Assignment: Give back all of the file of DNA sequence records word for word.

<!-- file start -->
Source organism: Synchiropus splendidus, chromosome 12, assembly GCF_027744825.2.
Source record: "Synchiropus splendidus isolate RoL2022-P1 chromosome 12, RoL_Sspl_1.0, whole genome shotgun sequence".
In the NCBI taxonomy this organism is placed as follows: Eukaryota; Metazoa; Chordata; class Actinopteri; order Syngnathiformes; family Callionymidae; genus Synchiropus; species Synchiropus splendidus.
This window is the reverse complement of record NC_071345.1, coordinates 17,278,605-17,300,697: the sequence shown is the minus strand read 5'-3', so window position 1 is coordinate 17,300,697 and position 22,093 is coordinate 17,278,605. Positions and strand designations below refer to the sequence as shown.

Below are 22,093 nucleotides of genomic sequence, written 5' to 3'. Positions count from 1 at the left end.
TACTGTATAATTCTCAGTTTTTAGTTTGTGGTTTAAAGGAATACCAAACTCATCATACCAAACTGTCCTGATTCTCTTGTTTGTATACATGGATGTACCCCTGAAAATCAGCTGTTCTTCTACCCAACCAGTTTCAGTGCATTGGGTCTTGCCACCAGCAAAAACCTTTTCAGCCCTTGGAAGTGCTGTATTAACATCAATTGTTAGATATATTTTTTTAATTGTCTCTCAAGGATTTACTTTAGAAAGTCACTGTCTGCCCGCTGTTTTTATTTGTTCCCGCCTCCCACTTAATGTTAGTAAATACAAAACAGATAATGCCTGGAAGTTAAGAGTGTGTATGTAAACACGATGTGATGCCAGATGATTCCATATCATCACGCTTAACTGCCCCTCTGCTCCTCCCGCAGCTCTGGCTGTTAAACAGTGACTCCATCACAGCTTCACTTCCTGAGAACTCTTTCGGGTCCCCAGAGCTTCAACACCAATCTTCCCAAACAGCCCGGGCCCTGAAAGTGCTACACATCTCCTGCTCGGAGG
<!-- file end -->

Source organism: Synchiropus splendidus, chromosome 12, assembly GCF_027744825.2.
Source record: "Synchiropus splendidus isolate RoL2022-P1 chromosome 12, RoL_Sspl_1.0, whole genome shotgun sequence".
In the NCBI taxonomy this organism is placed as follows: Eukaryota; Metazoa; Chordata; class Actinopteri; order Syngnathiformes; family Callionymidae; genus Synchiropus; species Synchiropus splendidus.
This window is the reverse complement of record NC_071345.1, coordinates 17,278,605-17,300,697: the sequence shown is the minus strand read 5'-3', so window position 1 is coordinate 17,300,697 and position 22,093 is coordinate 17,278,605. Positions and strand designations below refer to the sequence as shown.

Below are 22,093 nucleotides of genomic sequence, written 5' to 3'. Positions count from 1 at the left end.
TACTGTATAATTCTCAGTTTTTAGTTTGTGGTTTAAAGGAATACCAAACTCATCATACCAAACTGTCCTGATTCTCTTGTTTGTATACATGGATGTACCCCTGAAAATCAGCTGTTCTTCTACCCAACCAGTTTCAGTGCATTGGGTCTTGCCACCAGCAAAAACCTTTTCAGCCCTTGGAAGTGCTGTATTAACATCAATTGTTAGATATATTTTTTTAATTGTCTCTCAAGGATTTACTTTAGAAAGTCACTGTCTGCCCGCTGTTTTTATTTGTTCCCGCCTCCCACTTAATGTTAGTAAATACAAAACAGATAATGCCTGGAAGTTAAGAGTGTGTATGTAAACACGATGTGATGCCAGATGATTCCATATCATCACGCTTAACTGCCCCTCTGCTCCTCCCGCAGCTCTGGCTGTTAAACAGTGACTCCATCACAGCTTCACTTCCTGAGAACTCTTTCGGGTCCCCAGAGCTTCAACACCAATCTTCCCAAACAGCCCGGGCCCTGAAAGTGCTACACATCTCCTGCTCGGAGG